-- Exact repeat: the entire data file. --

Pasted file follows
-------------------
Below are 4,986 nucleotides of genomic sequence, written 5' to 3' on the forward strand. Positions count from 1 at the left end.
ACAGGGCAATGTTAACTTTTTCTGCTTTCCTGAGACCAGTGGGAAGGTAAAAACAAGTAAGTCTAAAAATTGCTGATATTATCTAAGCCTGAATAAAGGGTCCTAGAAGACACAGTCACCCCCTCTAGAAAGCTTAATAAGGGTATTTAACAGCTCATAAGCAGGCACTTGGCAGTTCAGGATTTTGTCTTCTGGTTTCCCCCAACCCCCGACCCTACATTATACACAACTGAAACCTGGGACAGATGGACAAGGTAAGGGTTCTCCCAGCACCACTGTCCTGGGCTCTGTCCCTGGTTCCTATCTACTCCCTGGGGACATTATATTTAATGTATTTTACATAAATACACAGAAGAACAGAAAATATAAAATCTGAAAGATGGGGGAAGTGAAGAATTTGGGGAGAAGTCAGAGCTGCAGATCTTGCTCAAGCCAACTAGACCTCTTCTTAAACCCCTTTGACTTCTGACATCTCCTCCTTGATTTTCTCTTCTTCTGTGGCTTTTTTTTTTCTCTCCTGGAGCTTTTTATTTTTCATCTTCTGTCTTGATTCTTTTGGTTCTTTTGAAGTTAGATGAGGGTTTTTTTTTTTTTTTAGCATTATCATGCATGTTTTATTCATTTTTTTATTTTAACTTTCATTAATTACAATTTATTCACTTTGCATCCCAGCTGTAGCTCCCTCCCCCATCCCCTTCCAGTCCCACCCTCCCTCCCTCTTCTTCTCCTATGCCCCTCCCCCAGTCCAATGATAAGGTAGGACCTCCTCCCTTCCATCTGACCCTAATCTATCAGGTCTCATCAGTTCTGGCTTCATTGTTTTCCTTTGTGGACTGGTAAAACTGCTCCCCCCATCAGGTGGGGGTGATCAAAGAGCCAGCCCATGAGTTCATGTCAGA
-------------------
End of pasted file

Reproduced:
Below are 4,986 nucleotides of genomic sequence, written 5' to 3' on the forward strand. Positions count from 1 at the left end.
ACAGGGCAATGTTAACTTTTTCTGCTTTCCTGAGACCAGTGGGAAGGTAAAAACAAGTAAGTCTAAAAATTGCTGATATTATCTAAGCCTGAATAAAGGGTCCTAGAAGACACAGTCACCCCCTCTAGAAAGCTTAATAAGGGTATTTAACAGCTCATAAGCAGGCACTTGGCAGTTCAGGATTTTGTCTTCTGGTTTCCCCCAACCCCCGACCCTACATTATACACAACTGAAACCTGGGACAGATGGACAAGGTAAGGGTTCTCCCAGCACCACTGTCCTGGGCTCTGTCCCTGGTTCCTATCTACTCCCTGGGGACATTATATTTAATGTATTTTACATAAATACACAGAAGAACAGAAAATATAAAATCTGAAAGATGGGGGAAGTGAAGAATTTGGGGAGAAGTCAGAGCTGCAGATCTTGCTCAAGCCAACTAGACCTCTTCTTAAACCCCTTTGACTTCTGACATCTCCTCCTTGATTTTCTCTTCTTCTGTGGCTTTTTTTTTTCTCTCCTGGAGCTTTTTATTTTTCATCTTCTGTCTTGATTCTTTTGGTTCTTTTGAAGTTAGATGAGGGTTTTTTTTTTTTTTTAGCATTATCATGCATGTTTTATTCATTTTTTTATTTTAACTTTCATTAATTACAATTTATTCACTTTGCATCCCAGCTGTAGCTCCCTCCCCCATCCCCTTCCAGTCCCACCCTCCCTCCCTCTTCTTCTCCTATGCCCCTCCCCCAGTCCAATGATAAGGTAGGACCTCCTCCCTTCCATCTGACCCTAATCTATCAGGTCTCATCAGTTCTGGCTTCATTGTTTTCCTTTGTGGACTGGTAAAACTGCTCCCCCCATCAGGTGGGGGTGATCAAAGAGCCAGCCCATGAGTTCATGTCAGA